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Federal bill bolsters CT defense companies, nuclear submarine deal

The Virginia-class submarine USS Minnesota (SSN 783) heads up the Thames River toward Naval Submarine Base New London in Groton.
U.S. Navy/Chief Petty Officer Joshua Karsten
/
CT Mirror
The Virginia-class submarine USS Minnesota (SSN 783) heads up the Thames River toward Naval Submarine Base New London in Groton.

Connecticut’s defense companies and submarine industrial base will once again see major investments in a bill that Congress needs to pass annually to authorize military spending.

In addition to the typical boosts for Connecticut-based companies like Sikorsky and Pratt & Whitney, the legislation also approves the sale of three Virginia-class submarines manufactured in part by Electric Boat through a major international alliance.

The details of the AUKUS defense pact between Australia, the United Kingdom and the United States were announced in March, but Congress needed to implement the agreement. The defense bill authorizes parts of AUKUS, which includes Australia initially buying three nuclear-powered submarines from the U.S. But the first transfer is not expected to happen until the early 2030s.

“That’s never happened before. There’s a lot more work to be done in terms of making that a reality, but Congress gave its blessing to allow this very unique and unprecedented step to be taken amongst the three countries,” said Rep. Joe Courtney, D-2nd District, who serves as ranking member of the House Armed Services Committee’s subcommittee on Seapower and Projection Forces.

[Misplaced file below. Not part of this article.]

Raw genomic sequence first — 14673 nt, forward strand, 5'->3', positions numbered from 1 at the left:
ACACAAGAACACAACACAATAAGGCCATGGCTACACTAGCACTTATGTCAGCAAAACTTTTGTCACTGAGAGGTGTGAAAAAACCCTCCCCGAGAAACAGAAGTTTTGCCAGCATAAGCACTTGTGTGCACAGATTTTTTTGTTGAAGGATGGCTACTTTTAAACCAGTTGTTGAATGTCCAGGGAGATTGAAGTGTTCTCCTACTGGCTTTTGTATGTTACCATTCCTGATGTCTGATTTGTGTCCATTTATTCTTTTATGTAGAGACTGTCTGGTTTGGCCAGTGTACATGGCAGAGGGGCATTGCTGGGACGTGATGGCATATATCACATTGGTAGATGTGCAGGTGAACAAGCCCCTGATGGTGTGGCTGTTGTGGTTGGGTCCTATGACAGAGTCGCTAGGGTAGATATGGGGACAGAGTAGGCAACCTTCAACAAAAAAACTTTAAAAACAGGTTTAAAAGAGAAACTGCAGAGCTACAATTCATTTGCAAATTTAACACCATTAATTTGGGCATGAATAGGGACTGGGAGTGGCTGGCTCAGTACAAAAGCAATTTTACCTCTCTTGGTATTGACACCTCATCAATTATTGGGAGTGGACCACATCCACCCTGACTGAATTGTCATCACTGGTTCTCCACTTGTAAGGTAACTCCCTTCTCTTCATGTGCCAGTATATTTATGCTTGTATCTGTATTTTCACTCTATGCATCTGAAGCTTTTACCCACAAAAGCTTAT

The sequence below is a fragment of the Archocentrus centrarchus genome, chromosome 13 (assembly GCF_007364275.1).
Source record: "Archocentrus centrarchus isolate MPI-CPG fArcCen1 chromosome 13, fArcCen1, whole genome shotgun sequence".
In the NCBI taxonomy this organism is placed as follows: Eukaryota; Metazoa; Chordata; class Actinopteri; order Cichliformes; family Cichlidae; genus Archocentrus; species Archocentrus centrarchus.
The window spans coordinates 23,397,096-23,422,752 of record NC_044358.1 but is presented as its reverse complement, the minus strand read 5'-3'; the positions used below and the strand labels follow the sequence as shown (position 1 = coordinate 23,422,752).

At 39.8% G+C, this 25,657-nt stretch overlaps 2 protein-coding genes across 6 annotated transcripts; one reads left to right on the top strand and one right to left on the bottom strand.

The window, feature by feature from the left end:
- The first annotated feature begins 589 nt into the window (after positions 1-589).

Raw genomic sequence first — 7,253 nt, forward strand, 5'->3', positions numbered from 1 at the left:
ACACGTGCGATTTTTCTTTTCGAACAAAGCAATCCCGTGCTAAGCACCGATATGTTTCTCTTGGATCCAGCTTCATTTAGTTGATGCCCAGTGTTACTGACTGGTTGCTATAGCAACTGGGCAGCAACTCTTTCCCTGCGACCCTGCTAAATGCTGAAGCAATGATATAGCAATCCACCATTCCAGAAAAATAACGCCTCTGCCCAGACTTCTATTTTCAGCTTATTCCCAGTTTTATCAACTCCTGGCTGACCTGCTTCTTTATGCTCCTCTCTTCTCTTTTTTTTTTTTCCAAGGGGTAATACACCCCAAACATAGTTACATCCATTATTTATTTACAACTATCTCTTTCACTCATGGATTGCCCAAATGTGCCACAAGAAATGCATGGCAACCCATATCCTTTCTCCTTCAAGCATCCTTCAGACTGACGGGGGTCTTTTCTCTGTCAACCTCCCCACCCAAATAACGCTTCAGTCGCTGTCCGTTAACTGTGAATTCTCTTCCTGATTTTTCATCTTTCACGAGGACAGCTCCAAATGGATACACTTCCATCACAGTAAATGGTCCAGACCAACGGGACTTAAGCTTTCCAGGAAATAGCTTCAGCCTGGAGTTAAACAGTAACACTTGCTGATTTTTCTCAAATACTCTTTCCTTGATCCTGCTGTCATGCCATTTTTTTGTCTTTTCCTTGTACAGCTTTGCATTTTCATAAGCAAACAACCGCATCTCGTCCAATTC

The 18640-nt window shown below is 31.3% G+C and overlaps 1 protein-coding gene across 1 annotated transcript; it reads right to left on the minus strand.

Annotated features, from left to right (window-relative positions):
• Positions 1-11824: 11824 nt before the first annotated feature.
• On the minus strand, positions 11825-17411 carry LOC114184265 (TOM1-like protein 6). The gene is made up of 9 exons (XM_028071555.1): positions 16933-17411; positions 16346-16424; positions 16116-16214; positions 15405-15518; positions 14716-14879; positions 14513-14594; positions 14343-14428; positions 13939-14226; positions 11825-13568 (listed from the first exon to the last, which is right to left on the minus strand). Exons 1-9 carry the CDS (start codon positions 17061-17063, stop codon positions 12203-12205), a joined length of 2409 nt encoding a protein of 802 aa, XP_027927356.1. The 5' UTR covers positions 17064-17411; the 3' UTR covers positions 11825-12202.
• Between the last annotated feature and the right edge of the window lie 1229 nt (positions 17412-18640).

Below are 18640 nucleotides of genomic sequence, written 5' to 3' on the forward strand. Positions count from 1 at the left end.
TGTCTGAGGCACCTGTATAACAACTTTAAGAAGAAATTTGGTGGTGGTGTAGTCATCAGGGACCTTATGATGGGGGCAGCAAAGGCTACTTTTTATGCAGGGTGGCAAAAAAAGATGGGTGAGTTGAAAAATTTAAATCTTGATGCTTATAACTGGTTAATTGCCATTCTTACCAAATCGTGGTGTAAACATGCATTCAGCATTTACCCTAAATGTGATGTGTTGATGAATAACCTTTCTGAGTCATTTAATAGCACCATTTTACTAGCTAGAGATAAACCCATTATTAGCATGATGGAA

After bipartisan approval in the Senate, the House similarly passed the National Defense Authorization Act on Thursday, sending the measure to President Joe Biden to sign into law. The bill authorizes a total of $886 billion including a 5.2% pay raise for service members — the largest one in two decades — as well as an increase in how housing allowances are determined for lower income service members and more funding for military child care.

Courtney noted that there are 9,000 sailors and officers who work on the Naval Submarine Base New London in Groton that will stand to benefit from these measures.

Connecticut’s three big defense contractors — Sikorsky, Electric Boat and Pratt & Whitney — will see major investments once Congress passes its spending bills next year.

The NDAA authorizes funding for Sikorsky to build 15 CH-53K heavy lift helicopters and 50 Black Hawk helicopters. Courtney also requested another $22 million to upgrade the Army’s Black Hawk current fleet.